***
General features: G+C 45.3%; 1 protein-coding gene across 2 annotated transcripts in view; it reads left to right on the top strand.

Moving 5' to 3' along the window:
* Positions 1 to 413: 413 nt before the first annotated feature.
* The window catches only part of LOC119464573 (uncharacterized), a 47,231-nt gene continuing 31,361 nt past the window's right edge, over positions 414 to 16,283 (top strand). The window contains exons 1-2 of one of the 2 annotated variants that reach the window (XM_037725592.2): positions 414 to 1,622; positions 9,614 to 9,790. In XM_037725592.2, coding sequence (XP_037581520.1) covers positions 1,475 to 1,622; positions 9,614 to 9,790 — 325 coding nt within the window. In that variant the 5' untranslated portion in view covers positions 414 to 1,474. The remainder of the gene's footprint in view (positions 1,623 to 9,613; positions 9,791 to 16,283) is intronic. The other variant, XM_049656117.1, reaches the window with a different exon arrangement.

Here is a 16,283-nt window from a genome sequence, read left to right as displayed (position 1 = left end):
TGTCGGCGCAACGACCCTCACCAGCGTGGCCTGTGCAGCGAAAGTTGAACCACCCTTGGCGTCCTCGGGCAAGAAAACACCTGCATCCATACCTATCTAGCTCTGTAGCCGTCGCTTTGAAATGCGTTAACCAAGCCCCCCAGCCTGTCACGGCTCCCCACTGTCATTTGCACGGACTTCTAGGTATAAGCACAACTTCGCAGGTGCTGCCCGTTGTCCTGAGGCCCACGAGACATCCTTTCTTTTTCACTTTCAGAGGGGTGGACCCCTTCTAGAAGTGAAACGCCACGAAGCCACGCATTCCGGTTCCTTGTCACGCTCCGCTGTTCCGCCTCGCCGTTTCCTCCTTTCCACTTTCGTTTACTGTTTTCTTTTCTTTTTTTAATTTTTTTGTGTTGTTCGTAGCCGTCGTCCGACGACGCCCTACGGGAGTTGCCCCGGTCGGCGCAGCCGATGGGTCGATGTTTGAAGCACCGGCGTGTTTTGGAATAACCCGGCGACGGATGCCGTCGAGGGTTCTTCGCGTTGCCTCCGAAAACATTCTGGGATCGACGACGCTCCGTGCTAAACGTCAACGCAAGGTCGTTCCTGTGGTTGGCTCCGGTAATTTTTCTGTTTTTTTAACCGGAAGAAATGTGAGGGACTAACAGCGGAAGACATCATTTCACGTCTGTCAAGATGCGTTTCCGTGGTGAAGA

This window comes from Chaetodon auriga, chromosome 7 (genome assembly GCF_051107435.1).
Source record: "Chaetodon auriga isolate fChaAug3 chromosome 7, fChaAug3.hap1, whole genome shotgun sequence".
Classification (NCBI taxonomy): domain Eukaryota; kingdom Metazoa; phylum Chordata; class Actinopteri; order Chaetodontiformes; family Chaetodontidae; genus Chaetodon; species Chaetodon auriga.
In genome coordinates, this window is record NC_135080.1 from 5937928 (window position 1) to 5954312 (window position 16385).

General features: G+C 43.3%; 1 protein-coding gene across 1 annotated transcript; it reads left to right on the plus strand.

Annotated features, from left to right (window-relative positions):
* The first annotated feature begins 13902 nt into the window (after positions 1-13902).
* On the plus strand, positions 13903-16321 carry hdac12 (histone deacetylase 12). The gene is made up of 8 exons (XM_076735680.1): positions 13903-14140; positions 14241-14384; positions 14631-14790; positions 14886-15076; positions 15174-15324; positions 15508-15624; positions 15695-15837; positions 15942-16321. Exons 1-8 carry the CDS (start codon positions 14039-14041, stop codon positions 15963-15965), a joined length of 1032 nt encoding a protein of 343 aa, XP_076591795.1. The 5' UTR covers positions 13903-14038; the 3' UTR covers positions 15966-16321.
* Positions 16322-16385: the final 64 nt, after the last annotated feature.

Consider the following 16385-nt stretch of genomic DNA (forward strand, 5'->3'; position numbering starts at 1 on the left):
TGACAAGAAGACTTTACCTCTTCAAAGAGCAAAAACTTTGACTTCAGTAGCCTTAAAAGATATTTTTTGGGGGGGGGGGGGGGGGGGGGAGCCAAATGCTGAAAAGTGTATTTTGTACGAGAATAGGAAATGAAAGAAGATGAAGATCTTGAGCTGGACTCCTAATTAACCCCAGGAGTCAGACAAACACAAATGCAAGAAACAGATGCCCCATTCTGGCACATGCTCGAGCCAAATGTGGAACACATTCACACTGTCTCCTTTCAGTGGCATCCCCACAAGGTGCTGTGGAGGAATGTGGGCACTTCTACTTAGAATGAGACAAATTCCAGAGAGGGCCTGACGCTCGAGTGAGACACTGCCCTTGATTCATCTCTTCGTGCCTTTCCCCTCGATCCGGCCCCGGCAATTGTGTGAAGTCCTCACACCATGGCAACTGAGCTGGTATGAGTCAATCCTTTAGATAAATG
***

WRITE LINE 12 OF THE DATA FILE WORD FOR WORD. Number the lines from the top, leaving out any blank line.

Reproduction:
Annotated features, from left to right (window-relative positions):